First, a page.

Battling Covid-19 abroad: Kenyan caregiver’s plight

Indian health officers have put a big sticker on Atieno’s door alerting everyone that she is a Covid-19 patient.

Photo credit: Leon Lidigu | Nation Media Group

What you need to know:

  • Atieno says she has a lot to worry about but being with her parents in India gives her some comfort.
  • Dr Morrison says without enough self-care or support, they begin to burn out from the stress.

She flew to India in February to take care of her ailing parents seeking specialised treatment but can’t accompany them back home.

Although the family was happy to be returning home, and they had booked a flight, the 38-year-old caregiver has been barred from flying after testing positive for the novel coronavirus. 

This comes just a few weeks after Kenya’s ambassador to India, Willy Bett, confirmed that Kenya Airways was making arrangements to repatriate Kenyans stuck in India due to the Covid-19 pandemic.

“I had a sore throat, started feeling dizzy last week on Friday and almost collapsed while going shopping,” said the lady who sought anonymity but whom we will call Atieno.

She told the Nation she arrived in India in February to care for her ageing parents who have been admitted since November 2019.

“My mom came for an operation to have nerve discs inserted in her hand while dad is battling leukemia,” she said.

Atieno says she has a lot to worry about but being with her parents in India gives her some comfort.

Lost business deals

“I have lost jobs and business deals because I am away, my child had just joined Form One when I left and I miss her so much,” she

 The Nation has since learnt they all tested negative for the virus.

“Indian health officers have put a big sticker on my door alerting everyone that I am a Covid-19 patient.”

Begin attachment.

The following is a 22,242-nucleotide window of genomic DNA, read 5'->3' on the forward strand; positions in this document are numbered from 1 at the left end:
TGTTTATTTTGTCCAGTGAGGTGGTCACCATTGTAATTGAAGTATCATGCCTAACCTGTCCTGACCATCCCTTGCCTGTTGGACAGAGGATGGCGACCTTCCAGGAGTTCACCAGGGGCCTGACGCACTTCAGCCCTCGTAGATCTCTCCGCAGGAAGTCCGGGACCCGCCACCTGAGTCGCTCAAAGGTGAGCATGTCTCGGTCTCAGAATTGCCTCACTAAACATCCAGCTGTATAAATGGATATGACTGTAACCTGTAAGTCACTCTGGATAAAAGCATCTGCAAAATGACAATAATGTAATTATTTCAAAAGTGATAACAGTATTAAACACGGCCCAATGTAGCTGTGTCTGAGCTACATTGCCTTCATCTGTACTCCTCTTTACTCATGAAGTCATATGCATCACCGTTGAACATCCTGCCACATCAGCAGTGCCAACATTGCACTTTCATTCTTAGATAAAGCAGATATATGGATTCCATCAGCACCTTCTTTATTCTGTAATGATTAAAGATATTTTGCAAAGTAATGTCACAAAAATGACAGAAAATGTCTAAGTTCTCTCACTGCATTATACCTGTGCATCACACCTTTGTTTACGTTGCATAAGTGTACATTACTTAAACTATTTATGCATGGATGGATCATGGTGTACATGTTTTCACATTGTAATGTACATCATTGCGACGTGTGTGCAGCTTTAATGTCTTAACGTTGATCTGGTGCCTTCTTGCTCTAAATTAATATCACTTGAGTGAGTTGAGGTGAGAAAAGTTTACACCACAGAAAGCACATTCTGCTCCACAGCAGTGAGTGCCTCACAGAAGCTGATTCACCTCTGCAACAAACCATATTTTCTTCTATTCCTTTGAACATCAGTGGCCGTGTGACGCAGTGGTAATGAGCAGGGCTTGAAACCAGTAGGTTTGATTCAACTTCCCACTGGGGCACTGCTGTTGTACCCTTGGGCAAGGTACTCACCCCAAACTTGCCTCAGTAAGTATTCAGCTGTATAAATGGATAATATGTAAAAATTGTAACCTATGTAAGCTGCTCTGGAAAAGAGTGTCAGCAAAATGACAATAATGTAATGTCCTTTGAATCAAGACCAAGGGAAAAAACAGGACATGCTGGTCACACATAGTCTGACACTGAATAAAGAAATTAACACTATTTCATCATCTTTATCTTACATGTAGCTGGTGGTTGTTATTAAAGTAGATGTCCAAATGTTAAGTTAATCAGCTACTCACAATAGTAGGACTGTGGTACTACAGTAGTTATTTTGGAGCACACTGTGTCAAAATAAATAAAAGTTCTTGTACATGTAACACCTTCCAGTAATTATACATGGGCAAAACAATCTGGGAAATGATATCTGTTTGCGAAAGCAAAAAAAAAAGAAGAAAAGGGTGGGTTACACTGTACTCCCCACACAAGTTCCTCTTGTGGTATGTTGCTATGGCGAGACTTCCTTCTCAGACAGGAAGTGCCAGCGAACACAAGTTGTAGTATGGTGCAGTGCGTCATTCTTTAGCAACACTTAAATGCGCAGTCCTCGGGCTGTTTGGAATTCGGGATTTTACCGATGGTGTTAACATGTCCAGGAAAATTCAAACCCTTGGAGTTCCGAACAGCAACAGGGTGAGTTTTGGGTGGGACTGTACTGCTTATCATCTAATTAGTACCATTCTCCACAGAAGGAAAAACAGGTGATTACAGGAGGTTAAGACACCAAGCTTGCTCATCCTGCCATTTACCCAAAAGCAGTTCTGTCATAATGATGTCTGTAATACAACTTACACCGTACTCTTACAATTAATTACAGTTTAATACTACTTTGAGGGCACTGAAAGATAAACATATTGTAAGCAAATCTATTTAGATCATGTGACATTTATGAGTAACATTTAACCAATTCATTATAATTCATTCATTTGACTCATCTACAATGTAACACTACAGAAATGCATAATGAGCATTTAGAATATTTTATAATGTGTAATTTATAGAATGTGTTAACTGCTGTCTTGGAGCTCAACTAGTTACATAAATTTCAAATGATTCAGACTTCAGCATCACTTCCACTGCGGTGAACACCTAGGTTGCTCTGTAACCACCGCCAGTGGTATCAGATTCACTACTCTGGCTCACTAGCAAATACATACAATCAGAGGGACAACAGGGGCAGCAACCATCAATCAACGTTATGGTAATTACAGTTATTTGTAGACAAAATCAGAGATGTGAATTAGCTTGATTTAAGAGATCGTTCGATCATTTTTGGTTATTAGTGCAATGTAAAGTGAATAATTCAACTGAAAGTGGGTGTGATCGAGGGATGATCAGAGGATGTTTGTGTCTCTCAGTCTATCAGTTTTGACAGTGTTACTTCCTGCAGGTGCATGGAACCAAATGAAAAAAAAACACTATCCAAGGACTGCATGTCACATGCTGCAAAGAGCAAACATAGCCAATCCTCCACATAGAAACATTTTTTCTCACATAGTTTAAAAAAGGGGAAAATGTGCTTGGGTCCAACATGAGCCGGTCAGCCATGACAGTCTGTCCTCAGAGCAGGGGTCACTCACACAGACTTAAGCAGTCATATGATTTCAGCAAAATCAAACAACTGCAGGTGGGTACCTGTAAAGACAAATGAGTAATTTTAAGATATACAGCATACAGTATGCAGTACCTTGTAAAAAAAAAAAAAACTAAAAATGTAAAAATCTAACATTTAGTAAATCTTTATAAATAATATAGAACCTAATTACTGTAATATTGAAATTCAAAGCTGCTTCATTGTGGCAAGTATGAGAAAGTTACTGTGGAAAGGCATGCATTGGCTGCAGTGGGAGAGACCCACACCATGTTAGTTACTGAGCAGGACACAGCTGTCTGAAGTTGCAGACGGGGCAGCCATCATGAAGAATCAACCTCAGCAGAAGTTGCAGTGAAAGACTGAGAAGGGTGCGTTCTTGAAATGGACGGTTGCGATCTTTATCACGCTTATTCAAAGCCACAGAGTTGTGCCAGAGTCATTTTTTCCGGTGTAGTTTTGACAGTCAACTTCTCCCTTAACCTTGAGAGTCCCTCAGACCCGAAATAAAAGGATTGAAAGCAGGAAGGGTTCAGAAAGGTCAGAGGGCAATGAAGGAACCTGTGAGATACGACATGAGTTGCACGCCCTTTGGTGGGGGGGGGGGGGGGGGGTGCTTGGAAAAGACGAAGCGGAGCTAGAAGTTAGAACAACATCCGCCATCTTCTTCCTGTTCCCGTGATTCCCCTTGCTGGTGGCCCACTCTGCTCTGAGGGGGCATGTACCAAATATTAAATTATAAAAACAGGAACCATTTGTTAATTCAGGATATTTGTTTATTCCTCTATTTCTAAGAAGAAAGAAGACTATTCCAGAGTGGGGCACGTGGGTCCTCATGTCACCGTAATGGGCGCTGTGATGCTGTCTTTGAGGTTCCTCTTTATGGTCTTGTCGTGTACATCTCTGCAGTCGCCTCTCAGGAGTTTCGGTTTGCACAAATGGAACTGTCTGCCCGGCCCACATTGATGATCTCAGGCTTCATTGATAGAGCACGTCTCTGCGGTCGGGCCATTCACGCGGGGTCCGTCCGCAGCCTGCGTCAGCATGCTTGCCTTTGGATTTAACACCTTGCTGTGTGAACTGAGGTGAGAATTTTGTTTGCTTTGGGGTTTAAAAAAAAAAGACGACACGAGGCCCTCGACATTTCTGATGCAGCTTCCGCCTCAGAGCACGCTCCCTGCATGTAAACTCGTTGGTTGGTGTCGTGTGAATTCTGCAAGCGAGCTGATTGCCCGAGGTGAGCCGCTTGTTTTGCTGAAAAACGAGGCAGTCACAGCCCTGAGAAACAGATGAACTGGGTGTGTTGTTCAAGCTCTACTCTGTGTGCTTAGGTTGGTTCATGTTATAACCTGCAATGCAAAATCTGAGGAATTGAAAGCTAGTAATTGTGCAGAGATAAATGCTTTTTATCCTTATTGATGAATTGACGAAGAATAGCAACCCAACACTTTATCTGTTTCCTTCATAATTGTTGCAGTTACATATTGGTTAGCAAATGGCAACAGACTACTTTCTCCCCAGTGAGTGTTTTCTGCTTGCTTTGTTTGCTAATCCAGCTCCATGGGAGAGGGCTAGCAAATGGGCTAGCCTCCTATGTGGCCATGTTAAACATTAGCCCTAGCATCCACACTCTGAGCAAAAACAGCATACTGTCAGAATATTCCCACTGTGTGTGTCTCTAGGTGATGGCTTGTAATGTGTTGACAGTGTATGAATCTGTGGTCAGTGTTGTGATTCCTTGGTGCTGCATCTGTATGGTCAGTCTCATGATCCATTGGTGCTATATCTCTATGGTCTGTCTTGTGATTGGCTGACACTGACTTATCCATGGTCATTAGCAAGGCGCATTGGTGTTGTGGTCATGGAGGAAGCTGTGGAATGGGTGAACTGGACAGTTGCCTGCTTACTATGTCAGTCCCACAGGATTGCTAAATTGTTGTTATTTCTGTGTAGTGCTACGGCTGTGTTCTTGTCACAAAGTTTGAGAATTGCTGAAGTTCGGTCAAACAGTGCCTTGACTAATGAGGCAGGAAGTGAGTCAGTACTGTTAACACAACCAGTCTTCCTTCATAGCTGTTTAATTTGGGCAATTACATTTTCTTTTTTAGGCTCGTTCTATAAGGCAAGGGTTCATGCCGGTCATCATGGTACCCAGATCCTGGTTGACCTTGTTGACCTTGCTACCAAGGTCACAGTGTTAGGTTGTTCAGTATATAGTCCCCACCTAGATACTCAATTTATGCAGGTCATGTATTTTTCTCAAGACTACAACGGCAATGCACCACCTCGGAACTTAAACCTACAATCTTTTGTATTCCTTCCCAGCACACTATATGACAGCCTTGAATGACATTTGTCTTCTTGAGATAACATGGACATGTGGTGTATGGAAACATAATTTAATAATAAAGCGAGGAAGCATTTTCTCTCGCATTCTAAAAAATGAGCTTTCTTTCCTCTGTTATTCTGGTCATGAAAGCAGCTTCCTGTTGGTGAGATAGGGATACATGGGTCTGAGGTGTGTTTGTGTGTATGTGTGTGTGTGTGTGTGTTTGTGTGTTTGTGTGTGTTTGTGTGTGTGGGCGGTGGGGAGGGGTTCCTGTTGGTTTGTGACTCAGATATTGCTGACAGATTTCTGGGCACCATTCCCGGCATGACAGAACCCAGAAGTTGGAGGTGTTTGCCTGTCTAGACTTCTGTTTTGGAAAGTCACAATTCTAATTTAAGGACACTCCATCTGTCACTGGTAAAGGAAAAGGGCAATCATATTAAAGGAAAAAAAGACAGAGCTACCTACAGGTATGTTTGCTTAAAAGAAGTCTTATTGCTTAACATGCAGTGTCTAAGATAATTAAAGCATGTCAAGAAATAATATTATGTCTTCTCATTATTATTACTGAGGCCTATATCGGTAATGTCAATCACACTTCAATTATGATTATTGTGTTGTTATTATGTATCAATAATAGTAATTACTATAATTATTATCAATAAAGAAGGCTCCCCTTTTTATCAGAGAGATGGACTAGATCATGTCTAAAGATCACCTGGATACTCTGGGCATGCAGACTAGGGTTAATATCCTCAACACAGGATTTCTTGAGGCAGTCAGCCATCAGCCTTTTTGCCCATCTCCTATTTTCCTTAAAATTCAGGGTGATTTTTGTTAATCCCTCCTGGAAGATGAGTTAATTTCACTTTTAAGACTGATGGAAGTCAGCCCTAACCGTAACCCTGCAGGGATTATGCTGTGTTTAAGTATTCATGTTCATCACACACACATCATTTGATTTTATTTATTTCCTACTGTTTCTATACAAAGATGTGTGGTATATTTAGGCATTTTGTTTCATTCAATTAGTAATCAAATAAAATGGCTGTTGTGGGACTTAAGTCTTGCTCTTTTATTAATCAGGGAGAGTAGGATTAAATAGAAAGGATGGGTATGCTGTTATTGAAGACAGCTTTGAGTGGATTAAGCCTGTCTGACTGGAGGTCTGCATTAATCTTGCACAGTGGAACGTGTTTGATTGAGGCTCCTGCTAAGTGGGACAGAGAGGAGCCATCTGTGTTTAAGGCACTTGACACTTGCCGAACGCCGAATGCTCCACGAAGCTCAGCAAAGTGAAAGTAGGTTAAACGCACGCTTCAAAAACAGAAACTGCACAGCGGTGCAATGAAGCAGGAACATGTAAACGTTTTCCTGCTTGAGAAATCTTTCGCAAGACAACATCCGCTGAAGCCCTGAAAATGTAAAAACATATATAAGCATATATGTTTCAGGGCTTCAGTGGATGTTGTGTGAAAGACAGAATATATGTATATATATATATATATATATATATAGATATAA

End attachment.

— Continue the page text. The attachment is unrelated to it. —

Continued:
Dr David Morrison, an award-winning psychologist specialising in mental health and wellbeing in Glasgow, Scotland, told the Nation that in a situation like this, caregivers feel like they’ve let down both their parents and children.

“Often they tire themselves out by going back over past decisions and thinking about what they could have done differently. They begin to unfairly beat themselves up for all the ‘mistakes’ they think they’ve made. ”

He also cautions caregivers not to forget themselves.

“The pandemic has meant that our healthcare professionals don’t have enough time and resources to take care of non-Covid cases. This means that many people have been forced into roles as caregivers for family and friends who are ill or at high-risk from the virus. ”

Dr Morrison says without enough self-care or support, they begin to burn out from the stress.

“When this happens, the caregiver usually feels tired most of the time and loses their appetite. They may become moody and take their frustrations out on others, including the loved one they’re caring for.

“Sometimes we see the opposite effect and the caregiver feels nothing at all — just a numbness. After a while, they can begin to feel trapped and hopeless about the future,” Dr Morrison explains.

 Ms Juliet Mureithi, a psychologist and managing director at Africa Retreat Centre in Kampala, Uganda, agrees with Dr Morrison.

She told the Nation that self-care is what matters most at this point, adding that because Atieno seems to be the one taking care of everyone else, she now has to prioritise her health. “At least one out of 24 hours apart from the eight hours of sleep should be for yourself.”

Ms Mureithi added that being a caregiver is addictive and those that do not take good care of themselves risk depression and the signs include a slide into alcoholism,prescription drug abuse ,increased libido or lack of interest in sex , irritability, the thought of delegation of the duties does not go well with the victim and anxiety disorders .


The Nation also established that Indian health authorities call in daily to check up Atieno.

According to the World Health Organization (WHO) guidelines on measures to be adopted before embarkation during repatriation, governments are advised to delay the travel of any suspected ill travellers and refer them for further evaluation and treatment.

WHO states that foreigners who test positive for Covid become the responsibility of the government of the host country.  “I am in isolation and on paracetamols to ease the headaches and fever,” says Atieno, adding that she eats fruits like papaya and oranges. “I go for those rich in Vitamin C, loads of water and also inhale Vicks vaporub.”